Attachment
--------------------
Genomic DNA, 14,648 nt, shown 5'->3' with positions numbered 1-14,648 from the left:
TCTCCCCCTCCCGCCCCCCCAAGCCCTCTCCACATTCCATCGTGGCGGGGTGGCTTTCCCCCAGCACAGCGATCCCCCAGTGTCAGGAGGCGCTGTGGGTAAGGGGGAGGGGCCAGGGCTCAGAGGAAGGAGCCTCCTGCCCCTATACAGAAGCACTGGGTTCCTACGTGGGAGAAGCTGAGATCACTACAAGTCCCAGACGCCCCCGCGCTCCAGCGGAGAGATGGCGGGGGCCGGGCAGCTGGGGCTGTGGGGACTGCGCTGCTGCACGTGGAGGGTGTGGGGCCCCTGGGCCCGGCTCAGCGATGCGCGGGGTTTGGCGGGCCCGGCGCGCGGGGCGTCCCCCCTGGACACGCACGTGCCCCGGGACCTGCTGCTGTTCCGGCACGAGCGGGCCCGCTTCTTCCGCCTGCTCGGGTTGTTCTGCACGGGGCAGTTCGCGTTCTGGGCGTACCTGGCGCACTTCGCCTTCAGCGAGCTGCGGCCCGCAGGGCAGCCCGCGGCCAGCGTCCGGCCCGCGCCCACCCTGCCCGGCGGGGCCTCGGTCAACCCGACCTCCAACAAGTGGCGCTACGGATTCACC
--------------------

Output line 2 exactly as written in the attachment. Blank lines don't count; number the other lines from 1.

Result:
TCTCCCCCTCCCGCCCCCCCAAGCCCTCTCCACATTCCATCGTGGCGGGGTGGCTTTCCCCCAGCACAGCGATCCCCCAGTGTCAGGAGGCGCTGTGGGTAAGGGGGAGGGGCCAGGGCTCAGAGGAAGGAGCCTCCTGCCCCTATACAGAAGCACTGGGTTCCTACGTGGGAGAAGCTGAGATCACTACAAGTCCCAGACGCCCCCGCGCTCCAGCGGAGAGATGGCGGGGGCCGGGCAGCTGGGGCTGTGGGGACTGCGCTGCTGCACGTGGAGGGTGTGGGGCCCCTGGGCCCGGCTCAGCGATGCGCGGGGTTTGGCGGGCCCGGCGCGCGGGGCGTCCCCCCTGGACACGCACGTGCCCCGGGACCTGCTGCTGTTCCGGCACGAGCGGGCCCGCTTCTTCCGCCTGCTCGGGTTGTTCTGCACGGGGCAGTTCGCGTTCTGGGCGTACCTGGCGCACTTCGCCTTCAGCGAGCTGCGGCCCGCAGGGCAGCCCGCGGCCAGCGTCCGGCCCGCGCCCACCCTGCCCGGCGGGGCCTCGGTCAACCCGACCTCCAACAAGTGGCGCTACGGATTCACC